Britain’s Treasury is considering whether to increase the country’s divisive carbon price floor in 2020-21, when the levy on fossil fuel-based power is due to be unfrozen from current levels of £18/tonne, according to the Telegraph.
In an article published Saturday, the newspaper, citing a number of sources and experts, reported that it’s likely that the price floor, which effectively works as a top-up tax on EU carbon allowance prices, will be increased or remain frozen rather than be scrapped completely, as some corners of industry are calling for.
The Telegraph said several major energy suppliers including EDF and Centrica are “understood to be urging the Treasury to commit to an increase,” because their power, which comes mainly from low-carbon sources, stands to benefit compared to coal-fired generation, which would become more costly.
EDF is considering extending the lives of four of its ageing nuclear plants and sees a higher carbon price floor as crucial to their longer-term economic viability, especially with UK power prices at multi-year lows.
“Government policies valuing reliable, low-carbon energy generation remain essential in giving us the confidence we need to invest in our existing nuclear stations,” EDF CEO Vincent de Rivaz told the Telegraph, adding that current market conditions were “exceptionally challenging”.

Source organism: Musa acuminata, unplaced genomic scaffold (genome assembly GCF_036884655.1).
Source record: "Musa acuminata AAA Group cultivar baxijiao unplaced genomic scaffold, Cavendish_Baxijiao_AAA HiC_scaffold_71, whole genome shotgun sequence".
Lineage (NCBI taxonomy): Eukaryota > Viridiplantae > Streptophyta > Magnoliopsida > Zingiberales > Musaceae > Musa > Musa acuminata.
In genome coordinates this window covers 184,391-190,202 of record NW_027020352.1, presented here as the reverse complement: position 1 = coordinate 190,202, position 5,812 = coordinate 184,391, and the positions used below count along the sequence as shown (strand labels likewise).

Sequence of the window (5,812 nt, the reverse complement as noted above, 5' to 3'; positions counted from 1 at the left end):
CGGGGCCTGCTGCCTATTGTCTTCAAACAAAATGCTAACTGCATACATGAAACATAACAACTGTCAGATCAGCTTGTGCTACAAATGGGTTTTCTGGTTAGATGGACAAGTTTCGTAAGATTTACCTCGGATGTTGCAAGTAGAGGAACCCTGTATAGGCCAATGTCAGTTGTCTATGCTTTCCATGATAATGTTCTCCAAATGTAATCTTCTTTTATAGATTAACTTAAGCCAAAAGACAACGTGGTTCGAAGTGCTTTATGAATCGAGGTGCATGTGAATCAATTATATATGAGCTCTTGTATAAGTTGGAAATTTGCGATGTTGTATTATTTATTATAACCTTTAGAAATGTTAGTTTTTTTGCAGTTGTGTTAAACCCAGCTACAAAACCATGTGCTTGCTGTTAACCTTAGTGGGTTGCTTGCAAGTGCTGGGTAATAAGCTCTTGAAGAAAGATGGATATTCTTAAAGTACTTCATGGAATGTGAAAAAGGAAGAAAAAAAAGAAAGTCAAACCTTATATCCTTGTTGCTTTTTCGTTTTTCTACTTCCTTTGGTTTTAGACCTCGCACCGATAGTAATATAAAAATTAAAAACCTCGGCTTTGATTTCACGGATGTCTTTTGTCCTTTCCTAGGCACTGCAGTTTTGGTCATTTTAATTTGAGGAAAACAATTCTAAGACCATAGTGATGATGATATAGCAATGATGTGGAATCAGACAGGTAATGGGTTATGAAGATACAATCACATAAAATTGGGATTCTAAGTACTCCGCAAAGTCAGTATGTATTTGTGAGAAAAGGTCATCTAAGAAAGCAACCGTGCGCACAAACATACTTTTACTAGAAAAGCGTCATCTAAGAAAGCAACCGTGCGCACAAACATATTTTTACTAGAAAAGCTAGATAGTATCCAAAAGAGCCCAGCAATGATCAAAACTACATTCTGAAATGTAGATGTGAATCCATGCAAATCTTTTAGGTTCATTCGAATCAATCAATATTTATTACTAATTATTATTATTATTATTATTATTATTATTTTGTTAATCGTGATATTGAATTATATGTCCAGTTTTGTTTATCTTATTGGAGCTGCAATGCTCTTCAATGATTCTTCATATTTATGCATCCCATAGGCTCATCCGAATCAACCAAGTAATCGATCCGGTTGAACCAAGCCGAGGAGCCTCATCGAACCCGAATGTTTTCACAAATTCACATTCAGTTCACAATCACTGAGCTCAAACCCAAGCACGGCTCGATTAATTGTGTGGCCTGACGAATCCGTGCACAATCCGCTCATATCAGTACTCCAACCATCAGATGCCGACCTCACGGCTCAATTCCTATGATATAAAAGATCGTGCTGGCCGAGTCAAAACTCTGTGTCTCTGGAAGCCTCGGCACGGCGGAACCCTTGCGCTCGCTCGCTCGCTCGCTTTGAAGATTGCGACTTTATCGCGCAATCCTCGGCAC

In the past few years, low coal and carbon prices have made gas-fired generation unprofitable compared to coal, leading utilities with fuel-switching capacity to burn the dirtier option.
However, EU carbon prices have moved into a higher trading range on the back of efforts to choke supply in the bloc’s ETS, while the UK price floor was nearly doubled last year – two factors that have combined to help make UK coal-fired power unprofitable while pushing the country’s gas-fired generation back into the money.
But heavy-emitting manufacturers, including the beleaguered UK steel industry, have called on the levy to be scrapped altogether because it puts them at a competitive disadvantage internationally, even to rivals in other European nations, most of which haven’t introduced similar unilateral measures to price carbon.
One expert told the Telegraph that removing the charge would reduce annual government revenues by £1.6 billion.
A spokesman for the UK Treasury told the Telegraph: “[The] government will be making an announcement about rates beyond 2019/20 in due course. No decision has yet been made.”
By Mike Szabo – firstname.lastname@example.org